Everyone loves the golden glory of perfectly fried foods – crispy, crunchy, yet tender and moist on the inside. Ironically, deep-frying is probably one of the most dreaded cooking methods. It’s also one of those kitchen techniques shunned by home cooks, including the experienced ones.
Many people are afraid of deep-frying mostly because of the hot and splattering oil, which everyone has experienced at some point in their cooking life. Those who are not familiar with how to control the heat of the oil will risk ruining a dish. Here are my tips and tricks that make deep-frying easier and a lot less intimidating.
Ten 10 Cook’s Tips for Perfect Fried Food
- The perfect temperature for deep frying is between 300°F(150°C)-360°F(180°C). Deep-frying within this range of temperature will make sure that foods are cooked properly – the outside of the food will be browned evenly while the inside remains tender and juicy. The deep-fried food will become crispy but not excessively greasy. The oil penetration is confined to the surface of the food and the moisture content of the ingredient is not lost. I always deep-fry at 350°F(175°C).
- If the oil temperature is over 360°F(180°C), it might be too hot because the outside of the food will overcook quickly but the inside will be undercooked. Turn down the heat or add more oil to lower the temperature.
- If you don’t have a thermometer, use visual cues. One visual cue is when the oil is ready for deep-frying, you will see small oil bubles continue to float towards the surface of the oil and a faint haze will appear. You can also use a pair of wooden chopsticks to test readiness by dipping the chopsticks in the oil and as soon as bubbles form, it’s heated enough for deep-frying.
- Don’t skimp on oil. For the best results, the oil should cover and submerge the fried food. Ideally, the oil level should be at lest 2 inches (5cm) above the food.
- Pat dry the ingredient before deep-frying. Food with excessive moisture or water is the number one reason for splattering. You can use a large stockpot (instead of a wok or stir-fry pan) for deep frying. A deep stockpot can help prevent excessive splattering.
- If you are deep-frying food coasted with a wet batter, add some oil into the batter before deep-frying. The oil helps loosen up the food so it doesn’t clump and stick together. Want extra crispy battered foods? Increase the temperature of the oil and return the food into the wok or stockpot and deep-fry a second time.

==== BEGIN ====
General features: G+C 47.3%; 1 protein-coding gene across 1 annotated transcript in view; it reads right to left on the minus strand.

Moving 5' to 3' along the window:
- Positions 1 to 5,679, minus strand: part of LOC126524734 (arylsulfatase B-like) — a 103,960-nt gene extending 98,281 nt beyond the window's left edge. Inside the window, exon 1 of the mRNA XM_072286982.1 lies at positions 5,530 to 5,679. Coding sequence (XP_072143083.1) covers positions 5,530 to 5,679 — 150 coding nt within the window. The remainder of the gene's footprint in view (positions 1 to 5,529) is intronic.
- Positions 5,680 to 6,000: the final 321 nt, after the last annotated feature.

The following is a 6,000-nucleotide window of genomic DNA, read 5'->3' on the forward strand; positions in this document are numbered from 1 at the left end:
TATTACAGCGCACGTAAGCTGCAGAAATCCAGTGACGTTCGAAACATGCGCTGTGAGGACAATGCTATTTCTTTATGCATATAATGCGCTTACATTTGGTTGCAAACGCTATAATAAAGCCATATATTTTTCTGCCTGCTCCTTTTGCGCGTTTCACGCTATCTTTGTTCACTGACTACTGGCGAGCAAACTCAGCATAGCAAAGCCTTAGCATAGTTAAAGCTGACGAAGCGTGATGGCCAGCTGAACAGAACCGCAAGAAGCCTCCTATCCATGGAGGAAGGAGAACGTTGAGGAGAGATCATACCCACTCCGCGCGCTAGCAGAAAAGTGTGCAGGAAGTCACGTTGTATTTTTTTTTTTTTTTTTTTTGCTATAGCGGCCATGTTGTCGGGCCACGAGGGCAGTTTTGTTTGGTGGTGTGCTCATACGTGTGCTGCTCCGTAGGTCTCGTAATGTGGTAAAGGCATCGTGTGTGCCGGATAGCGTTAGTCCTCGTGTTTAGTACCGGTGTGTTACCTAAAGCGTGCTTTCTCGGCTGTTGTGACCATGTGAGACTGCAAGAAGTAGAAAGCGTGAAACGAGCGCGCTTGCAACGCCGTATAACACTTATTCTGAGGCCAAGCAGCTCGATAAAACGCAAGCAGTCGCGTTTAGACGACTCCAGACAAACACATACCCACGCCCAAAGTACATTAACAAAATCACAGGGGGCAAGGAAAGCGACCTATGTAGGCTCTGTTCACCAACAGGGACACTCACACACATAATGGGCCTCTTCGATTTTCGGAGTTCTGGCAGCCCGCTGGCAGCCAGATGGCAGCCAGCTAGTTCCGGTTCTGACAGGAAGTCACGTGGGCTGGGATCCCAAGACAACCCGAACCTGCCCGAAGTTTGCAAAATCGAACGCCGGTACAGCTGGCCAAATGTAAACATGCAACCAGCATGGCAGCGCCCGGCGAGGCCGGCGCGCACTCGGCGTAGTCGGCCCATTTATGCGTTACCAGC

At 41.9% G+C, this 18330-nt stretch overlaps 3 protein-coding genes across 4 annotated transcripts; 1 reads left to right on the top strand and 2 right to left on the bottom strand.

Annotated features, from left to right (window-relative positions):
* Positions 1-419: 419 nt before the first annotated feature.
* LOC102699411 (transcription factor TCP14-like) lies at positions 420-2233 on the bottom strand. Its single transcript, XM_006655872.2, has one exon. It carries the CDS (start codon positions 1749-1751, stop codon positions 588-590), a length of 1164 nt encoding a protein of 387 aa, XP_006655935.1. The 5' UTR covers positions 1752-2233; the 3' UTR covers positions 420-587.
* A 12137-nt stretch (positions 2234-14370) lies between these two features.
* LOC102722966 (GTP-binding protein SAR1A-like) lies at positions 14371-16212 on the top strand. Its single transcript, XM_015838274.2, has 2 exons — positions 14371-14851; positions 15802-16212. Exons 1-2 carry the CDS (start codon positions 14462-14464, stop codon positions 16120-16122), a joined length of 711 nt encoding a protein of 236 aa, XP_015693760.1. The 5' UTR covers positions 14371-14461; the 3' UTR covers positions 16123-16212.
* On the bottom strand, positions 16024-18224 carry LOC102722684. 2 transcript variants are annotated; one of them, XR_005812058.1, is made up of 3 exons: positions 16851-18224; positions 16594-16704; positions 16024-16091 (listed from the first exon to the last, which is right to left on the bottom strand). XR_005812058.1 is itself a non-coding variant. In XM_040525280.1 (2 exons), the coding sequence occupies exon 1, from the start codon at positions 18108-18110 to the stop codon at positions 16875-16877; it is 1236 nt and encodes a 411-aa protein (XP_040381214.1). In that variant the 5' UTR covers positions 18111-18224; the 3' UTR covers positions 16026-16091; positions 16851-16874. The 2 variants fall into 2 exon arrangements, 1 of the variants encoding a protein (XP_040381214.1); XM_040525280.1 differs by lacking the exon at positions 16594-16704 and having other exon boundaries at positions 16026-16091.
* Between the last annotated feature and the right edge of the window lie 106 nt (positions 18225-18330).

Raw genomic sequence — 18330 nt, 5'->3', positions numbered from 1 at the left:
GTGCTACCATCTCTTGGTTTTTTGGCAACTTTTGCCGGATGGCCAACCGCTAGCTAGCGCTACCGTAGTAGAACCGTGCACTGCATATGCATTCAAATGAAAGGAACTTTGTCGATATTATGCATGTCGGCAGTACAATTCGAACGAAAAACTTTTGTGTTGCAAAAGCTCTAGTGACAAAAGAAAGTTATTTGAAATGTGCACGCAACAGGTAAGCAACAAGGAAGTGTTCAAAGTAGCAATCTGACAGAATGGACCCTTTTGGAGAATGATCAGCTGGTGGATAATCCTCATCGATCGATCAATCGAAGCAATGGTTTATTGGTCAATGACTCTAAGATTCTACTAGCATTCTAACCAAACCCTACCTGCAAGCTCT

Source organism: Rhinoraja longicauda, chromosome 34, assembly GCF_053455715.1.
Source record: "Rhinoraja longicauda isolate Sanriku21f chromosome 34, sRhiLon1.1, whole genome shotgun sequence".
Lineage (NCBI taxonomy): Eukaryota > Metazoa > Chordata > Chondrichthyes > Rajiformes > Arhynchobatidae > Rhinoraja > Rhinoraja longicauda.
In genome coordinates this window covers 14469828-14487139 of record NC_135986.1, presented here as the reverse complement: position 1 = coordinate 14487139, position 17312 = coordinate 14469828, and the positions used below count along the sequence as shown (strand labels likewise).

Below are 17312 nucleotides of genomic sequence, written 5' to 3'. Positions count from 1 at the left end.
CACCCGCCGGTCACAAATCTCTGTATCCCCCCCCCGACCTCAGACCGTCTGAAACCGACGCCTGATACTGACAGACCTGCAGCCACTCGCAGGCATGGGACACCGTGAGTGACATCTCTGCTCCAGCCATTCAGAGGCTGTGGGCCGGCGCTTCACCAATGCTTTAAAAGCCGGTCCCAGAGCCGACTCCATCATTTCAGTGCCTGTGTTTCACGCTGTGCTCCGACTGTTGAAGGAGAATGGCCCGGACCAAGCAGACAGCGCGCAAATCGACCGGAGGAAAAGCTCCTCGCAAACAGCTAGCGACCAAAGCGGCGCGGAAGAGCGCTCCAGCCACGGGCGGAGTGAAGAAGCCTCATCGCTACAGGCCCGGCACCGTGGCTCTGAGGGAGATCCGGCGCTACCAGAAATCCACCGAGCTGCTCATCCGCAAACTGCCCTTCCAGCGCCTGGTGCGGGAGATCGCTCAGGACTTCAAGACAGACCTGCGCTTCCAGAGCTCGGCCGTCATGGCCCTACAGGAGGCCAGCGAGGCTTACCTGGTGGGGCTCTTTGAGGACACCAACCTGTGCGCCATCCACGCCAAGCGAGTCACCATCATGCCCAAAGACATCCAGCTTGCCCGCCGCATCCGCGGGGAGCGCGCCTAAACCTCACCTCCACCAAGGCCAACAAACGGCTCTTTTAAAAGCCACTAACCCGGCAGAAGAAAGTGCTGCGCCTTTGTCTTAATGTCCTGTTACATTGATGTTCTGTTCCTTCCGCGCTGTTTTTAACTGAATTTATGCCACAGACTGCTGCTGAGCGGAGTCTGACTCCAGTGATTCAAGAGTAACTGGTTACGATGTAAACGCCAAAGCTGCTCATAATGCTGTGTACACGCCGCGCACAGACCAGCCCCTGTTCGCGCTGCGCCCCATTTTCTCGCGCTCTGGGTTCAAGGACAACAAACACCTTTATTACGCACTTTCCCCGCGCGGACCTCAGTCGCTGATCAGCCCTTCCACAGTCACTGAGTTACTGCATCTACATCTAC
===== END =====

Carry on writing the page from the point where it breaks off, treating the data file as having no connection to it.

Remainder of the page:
- If there’s too much food in the oil, the temperature will drop significantly and the result will be soggy and greasy food. So it’s best to deep-fry in batches.
- Remove the fried food with a strainer or slotted spoon and drain the excess oil by placing it on a wire rack. Alternatively, you can also place the food in a dish lined with paper towels.
- Some foods tend to cause splattering regardless of moisture content, so use the wok lid or stockpot cover to fend off any potential splattering.
- After deep-frying, transfer the oil to an airtight container after it completely cools down. You can reuse the oil but repeated usage will cause the oil to darken or turn rancid leaving an unpleasant smell and taste. Discard the frying oil after using it for 2 or 3 times.
The Best Oil for Deep Frying
Here is the list of cooking oil for the best deep frying that yields crispy, crunchy and golden fried foods. The key is to use cooking oil that has a higher smoke point. Smoke point is is the temperature when the oil begins to smoke.
- Peanut oil.
- Soy bean oil.
- Vegetable oil.
- Canoli oil.
- Refined corn oil.
Avoid using olive oil or sesame oil for deep frying. For every day deep frying and normal cooking, I recommend vegetable oil as an all-purpose oil.